Albert Szent-Györgyi Biography

Tuesday, 27 September 2011

Albert von Szent-Györgyi was born in Budapest September 16, 1893, son of Nicolas von Szent-Györgyi, a large landowner and Josephine, whose father, Joseph Lenhossék, and his brother Michael were both professors of anatomy at the University of Budapest. He enrolled in 1911 and entered his uncle's laboratory where he studied until the outbreak of World War I, when he was drafted. He served in the Italian and Russian fronts, won the silver medal for heroism, and he was released in 1917 after being wounded in action. He completed his studies in Budapest and then worked successively with the pharmacist, G. Mansfeld at Pozsony with Armin von Tschermak in Prague, where he studied electrophysiology, and Michael L. in Berlin before going to Hamburg for a two-year course in physical chemistry at the Institute of Tropical Hygiene.

In 1920 he became assistant at the Graduate Institute of Pharmocology in Leiden, and from 1922 to 1926 he worked with HJ Hamburger, Department of Physiology, Groningen, Netherlands. In 1927 he went to Cambridge as a Rockefeller Fellow, working under FG Hopkins, and spent a year at the Mayo Foundation, Rochester, Minnesota, before returning to Cambridge. In 1930, he was President of Medical Chemistry, University of Szeged and in 1935 he also assumed the presidency in organic chemistry. At the end of World War II, he took the Chair for Medicinal Chemistry in Budapest and in 1947 he left Hungary to settle in the United States where he is Director of Research, Institute for Muscle Research, Woods Hole, Massachusetts.

Szent-Gyorgyi in Groningen in the early studies concerned the chemical breathing. He described the interdependence of oxygen and hydrogen activation, and made his first observations dehydrases partnerships and systems of plant polyphenol oxidase. He also showed the existence of a material to reduce plant and animal tissue. Cambridge and during his early stay in the United States, has further isolated from the kidneys to reduce this substance, which is now known as ascorbic acid. Returning to Cambridge in 1929, then described the pharmacological activity of nucleotides with Drury.

When he returned to Hungary, he noted the anti-scorbutic ascorbic acid and found that the paprika (Capsicum annuum) has been a rich source of vitamin C. His continuing studies on the biological oxidation led to the recognition of the catalytic function of C4-dicarboxylic the discovery of "cytoflav" (flavin) and a recognition of the biological activity and the likely nature of vitamin flavanone (vitamin P).

In 1938 he began work on muscle research and soon discovered the proteins actin and myosin and their complexes. This led to a reproduction of muscle contraction reaction base, which formed the basis for research of muscle in the following decades. The preservation of biological material in the glycerine, which was an application scope, including agriculture in the conservation of semen is the result of his later work. He also developed the use of rabbit psoas muscle as an experimental material that was published theories on the problems of energy and studied the regulation of growth and cell membrane potential, and hormonal function of the thymus.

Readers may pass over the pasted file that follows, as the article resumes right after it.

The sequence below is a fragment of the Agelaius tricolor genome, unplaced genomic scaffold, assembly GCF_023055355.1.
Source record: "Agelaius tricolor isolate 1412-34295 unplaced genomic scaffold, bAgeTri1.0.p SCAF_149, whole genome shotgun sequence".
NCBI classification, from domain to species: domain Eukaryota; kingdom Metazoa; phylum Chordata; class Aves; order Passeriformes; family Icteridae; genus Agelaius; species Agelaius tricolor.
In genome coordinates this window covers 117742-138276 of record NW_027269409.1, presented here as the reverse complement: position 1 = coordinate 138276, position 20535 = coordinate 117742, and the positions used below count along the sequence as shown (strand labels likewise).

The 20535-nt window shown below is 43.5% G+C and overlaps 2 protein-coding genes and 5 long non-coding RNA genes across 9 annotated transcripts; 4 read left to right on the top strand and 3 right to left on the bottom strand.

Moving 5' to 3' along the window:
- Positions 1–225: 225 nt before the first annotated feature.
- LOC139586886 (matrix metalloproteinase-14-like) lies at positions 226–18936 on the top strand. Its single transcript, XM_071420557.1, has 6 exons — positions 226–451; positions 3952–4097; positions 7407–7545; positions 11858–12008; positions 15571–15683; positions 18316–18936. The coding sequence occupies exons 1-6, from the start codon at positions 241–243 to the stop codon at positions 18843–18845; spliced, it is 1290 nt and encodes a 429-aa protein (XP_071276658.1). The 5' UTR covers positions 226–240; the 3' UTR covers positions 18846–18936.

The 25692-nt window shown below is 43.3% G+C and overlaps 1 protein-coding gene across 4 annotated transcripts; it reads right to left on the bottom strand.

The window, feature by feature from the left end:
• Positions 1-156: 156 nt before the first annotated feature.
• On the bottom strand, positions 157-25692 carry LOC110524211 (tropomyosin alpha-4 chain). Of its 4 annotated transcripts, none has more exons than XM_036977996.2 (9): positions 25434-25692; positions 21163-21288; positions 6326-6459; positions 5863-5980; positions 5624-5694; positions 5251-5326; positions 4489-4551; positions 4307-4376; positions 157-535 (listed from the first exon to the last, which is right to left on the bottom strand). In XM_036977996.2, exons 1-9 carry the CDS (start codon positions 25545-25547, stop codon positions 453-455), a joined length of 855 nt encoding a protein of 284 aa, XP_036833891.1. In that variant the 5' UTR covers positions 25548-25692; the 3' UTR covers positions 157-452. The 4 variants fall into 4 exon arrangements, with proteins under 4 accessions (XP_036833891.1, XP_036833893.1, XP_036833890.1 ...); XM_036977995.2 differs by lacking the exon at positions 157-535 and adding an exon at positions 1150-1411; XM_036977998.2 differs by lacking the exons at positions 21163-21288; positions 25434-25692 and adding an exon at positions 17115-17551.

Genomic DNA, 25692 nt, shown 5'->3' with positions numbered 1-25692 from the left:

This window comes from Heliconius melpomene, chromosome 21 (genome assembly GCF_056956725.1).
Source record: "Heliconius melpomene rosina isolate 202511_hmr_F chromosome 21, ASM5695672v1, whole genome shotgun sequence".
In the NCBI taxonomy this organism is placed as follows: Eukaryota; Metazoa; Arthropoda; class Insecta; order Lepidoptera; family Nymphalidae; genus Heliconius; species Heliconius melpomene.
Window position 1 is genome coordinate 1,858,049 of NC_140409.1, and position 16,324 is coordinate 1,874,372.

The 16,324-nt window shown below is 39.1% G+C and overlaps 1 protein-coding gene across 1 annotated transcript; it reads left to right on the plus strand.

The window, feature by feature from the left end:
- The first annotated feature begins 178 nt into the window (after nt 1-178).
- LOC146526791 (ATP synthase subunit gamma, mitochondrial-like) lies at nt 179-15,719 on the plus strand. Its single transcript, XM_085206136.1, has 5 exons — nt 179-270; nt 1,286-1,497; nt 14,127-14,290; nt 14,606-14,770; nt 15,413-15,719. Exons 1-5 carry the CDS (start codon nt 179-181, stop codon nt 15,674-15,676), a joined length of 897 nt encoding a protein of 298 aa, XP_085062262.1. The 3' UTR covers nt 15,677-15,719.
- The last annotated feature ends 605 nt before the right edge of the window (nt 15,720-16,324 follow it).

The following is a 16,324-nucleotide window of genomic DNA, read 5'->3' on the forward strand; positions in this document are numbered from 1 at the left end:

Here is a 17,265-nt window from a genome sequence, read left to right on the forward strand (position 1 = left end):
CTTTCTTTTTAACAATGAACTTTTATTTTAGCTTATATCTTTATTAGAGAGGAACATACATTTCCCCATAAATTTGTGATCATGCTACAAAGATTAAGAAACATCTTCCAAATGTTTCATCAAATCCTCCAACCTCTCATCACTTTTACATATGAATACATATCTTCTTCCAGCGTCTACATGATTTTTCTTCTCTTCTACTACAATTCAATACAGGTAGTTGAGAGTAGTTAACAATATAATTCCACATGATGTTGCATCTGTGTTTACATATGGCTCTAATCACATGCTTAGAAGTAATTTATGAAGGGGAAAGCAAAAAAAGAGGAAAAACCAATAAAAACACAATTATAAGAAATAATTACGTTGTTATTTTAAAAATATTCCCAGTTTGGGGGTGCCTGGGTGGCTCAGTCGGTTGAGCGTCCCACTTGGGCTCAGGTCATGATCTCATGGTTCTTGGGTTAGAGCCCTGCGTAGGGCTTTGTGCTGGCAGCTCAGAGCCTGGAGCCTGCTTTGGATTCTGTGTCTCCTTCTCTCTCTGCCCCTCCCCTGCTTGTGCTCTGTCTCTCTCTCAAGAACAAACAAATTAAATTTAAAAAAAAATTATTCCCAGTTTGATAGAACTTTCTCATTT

Szent-Györgyi, a member of the scientific community a lot, is a former president of the Academy of Sciences, Budapest, and vice-president of the National Academy in Budapest. He was a visiting professor at Harvard University in 1936 and Franchi professor at the University of Liege, 1938. He received the Cameron Prize (Edinburgh) in 1946 and the Lasker Award in 1954. His many publications include oxidation, fermentation, vitamins, health and disease (1939), muscle twitching (1947), The Nature of Life (1947) Contraction of the muscles of the body and heart (1953) and bioenergetics (1957) .

Szent-Gyorgyi Demeny married Cornelia, the daughter of the Hungarian Postmaster General, 1917. In 1930 he was active in the anti-Nazi during the Second World War, became a Swedish citizen - who has received extensive assistance to the Swedish Embassy in Budapest. In 1941 he married Martha Borbiro, a colleague at the Woods Hole have a daughter.

He is interested in sports of all kinds, his favorites are sailing and mountaineering.

Lessons from Nobel in Physiology or Medicine 1922-1941, Elsevier Publishing Company, Amsterdam, 1965

This autobiography / biography was written at the time of the award and first published in the book series Les Prix Nobel. Which was published and then republished in Nobel Conferences. To cite this document indicate the source as shown above.


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